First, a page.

To kick of World Breastfeeding Week I’ve teamed up the girls over at My Jordanian Nugget, Granolaish and Thank You Ma’am for a $50 Amazon gift card giveaway! You’ve got 9 chances to enter, so get those fingers moving!
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I figured this would also be a good opportunity for me to talk about my breastfeeing journey thus far. We’re four and a half months in and it’s going really well. Safe to say I love it. While it can be overwhelming that Adelaide’s every meal comes from me, it’s also such an amazing feeling to know that I made this perfect little baby, I birthed her and now I am sustaining her every need.
But it certainly hasn’t been easy.
The first week flew by and I thought things were going really well. And then the excruciating pain started. I was in so much pain I couldn’t let fabric touch my skin. I cried every time she wanted to feed. Which was all the time. My pediatrician said absolutely no pacifiers so that she didn’t get nipple confusion, but all Adelaide wanted to do was suck.
On her one week birthday I called my Bradley instructor sobbing. She referred me to a lactation consultant who thankfully came out to see me the next morning. She immediately recognized that Adelaide had a bad latch, which was causing all of my pain.
It took six weeks for me to heal. SIX WEEKS. I thought the pain would never end. How could I heal when my baby needed to nurse every hour? Through tears one day I told Jon that breastfeeding was harder than giving birth naturally, and I meant it.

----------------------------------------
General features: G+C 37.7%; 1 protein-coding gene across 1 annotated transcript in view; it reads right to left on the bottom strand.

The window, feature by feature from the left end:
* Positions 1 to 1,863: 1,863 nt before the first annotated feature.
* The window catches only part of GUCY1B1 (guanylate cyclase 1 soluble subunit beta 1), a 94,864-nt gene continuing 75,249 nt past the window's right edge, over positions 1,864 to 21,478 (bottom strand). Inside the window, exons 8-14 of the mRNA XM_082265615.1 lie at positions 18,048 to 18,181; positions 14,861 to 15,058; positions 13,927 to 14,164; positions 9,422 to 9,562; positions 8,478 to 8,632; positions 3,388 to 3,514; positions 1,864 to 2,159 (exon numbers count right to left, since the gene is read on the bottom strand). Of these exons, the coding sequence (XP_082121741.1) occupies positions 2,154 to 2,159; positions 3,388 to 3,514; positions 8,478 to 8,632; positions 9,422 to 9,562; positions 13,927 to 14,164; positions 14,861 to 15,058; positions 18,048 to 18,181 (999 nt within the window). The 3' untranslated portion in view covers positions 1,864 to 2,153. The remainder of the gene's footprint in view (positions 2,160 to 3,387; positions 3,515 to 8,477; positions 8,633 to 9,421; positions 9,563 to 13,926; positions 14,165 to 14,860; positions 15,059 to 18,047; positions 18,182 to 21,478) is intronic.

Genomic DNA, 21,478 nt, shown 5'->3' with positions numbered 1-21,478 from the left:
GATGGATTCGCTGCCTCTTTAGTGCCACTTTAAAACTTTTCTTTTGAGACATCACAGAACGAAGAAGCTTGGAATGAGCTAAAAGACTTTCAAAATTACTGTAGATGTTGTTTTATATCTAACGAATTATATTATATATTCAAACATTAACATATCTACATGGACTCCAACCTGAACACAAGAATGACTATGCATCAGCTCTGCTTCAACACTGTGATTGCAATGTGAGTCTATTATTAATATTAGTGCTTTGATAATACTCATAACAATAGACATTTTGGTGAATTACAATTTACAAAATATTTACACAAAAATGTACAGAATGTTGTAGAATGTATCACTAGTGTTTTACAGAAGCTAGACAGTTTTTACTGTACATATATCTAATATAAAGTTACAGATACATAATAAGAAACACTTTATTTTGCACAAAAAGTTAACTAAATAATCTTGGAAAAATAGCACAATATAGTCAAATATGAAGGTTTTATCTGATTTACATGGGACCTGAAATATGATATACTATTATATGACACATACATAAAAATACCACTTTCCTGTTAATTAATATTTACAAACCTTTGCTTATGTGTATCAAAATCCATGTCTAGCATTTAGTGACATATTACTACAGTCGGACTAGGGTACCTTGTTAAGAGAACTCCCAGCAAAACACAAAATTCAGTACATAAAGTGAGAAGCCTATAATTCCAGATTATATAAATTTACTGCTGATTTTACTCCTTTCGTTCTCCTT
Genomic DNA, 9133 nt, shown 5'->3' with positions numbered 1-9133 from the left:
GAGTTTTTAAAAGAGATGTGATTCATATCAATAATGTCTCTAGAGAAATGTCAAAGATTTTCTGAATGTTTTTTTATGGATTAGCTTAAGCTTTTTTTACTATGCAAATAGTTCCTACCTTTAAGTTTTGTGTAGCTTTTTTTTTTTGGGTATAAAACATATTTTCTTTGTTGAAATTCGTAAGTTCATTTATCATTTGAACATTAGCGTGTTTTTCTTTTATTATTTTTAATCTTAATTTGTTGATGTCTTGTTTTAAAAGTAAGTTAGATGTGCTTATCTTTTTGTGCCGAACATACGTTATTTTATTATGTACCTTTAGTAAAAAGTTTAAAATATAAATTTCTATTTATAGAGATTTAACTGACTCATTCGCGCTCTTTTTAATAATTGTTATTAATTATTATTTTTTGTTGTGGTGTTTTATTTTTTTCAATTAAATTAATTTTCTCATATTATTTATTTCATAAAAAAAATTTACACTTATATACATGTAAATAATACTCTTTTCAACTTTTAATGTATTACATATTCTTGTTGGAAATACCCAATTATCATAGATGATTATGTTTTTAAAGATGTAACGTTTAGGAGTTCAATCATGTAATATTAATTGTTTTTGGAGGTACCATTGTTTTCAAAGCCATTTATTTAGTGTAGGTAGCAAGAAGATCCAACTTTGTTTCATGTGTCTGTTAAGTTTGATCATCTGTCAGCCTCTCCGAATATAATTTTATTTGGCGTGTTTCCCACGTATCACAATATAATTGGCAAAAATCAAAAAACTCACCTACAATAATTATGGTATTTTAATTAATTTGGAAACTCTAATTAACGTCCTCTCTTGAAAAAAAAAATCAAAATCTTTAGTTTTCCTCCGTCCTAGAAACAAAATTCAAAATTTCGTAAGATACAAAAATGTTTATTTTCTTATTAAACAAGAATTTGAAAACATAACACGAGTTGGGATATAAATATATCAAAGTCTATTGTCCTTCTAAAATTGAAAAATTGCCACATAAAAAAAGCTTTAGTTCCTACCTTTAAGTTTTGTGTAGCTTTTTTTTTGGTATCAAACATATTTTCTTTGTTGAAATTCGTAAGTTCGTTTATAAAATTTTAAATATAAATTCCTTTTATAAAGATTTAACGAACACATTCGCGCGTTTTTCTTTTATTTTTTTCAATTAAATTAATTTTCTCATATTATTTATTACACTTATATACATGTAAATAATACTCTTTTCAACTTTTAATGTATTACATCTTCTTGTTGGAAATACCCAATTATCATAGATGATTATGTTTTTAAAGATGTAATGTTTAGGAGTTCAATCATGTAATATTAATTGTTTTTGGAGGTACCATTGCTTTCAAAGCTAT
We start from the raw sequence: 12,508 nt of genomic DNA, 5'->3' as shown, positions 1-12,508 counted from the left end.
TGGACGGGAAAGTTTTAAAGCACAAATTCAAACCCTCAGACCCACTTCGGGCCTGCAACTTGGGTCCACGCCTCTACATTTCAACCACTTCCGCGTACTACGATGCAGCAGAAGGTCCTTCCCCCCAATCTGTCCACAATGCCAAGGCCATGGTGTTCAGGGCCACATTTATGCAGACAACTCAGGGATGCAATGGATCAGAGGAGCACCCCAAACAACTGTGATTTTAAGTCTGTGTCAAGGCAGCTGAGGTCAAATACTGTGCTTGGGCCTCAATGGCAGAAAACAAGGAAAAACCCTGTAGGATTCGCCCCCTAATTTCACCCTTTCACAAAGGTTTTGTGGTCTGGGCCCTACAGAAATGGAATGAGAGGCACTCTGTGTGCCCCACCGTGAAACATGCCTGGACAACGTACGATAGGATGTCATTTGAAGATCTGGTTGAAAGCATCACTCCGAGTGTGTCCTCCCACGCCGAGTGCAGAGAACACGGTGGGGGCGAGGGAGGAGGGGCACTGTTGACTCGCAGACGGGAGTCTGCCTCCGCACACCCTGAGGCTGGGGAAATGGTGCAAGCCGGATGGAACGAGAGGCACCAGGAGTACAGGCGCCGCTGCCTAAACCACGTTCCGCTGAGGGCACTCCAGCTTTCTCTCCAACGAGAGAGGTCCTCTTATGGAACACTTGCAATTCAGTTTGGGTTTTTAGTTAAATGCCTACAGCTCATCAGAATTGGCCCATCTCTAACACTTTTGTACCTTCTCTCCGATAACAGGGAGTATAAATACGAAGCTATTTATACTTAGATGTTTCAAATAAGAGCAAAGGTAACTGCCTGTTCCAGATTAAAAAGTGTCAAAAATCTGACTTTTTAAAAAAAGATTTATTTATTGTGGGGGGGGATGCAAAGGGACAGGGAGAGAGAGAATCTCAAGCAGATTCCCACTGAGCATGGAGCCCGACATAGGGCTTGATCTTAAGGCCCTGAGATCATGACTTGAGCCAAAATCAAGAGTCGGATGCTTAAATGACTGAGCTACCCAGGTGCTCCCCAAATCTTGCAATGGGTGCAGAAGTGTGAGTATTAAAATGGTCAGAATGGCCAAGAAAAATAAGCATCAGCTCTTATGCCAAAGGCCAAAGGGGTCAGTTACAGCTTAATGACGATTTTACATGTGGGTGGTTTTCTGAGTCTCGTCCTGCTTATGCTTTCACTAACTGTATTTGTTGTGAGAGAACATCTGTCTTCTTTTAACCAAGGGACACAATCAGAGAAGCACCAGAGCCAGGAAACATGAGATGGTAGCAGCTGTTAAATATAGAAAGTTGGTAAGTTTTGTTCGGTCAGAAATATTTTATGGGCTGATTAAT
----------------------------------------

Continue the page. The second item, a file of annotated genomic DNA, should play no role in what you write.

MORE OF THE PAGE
I remember talking to my sister, who had also experienced a bad latch and she told me I was doing a great job. She encouraged me so much, and those words meant the world to me. Now whenever I talk to a new mom I try to be generous with my words as well. They mean everything.
But finally, miraculously, one day the pain stopped. I had finally healed. By six weeks Adelaide and I had turned a major corner. She was starting to smile, which gave me such a needed boost. Our breastfeeding relationship was becoming enjoyable.
Since I don’t pump bottles I’ve had to learn to breastfeed her in public. Sometimes I’d rather not, and sometimes I feel so empowered feeding her. I’m feeding my child. It’s normal, it’s natural. I try to remember that I’m not forced to eat my meals in the stalls of a public bathroom, so neither should my daughter. I can normally sneak away and find somewhere private, but sometimes there isn’t anywhere to go. And a kids gotta eat.
I’ve been so lucky that I have a good supply, that my pediatrician never forced formula on us, that Adelaide took well to breastfeeding. I truly believe that a happy mama leads to a happy baby, so whether you choose to breastfeed or formula feed, I support you.
Hugs to all the mamas out there. You’re doing an awesome job.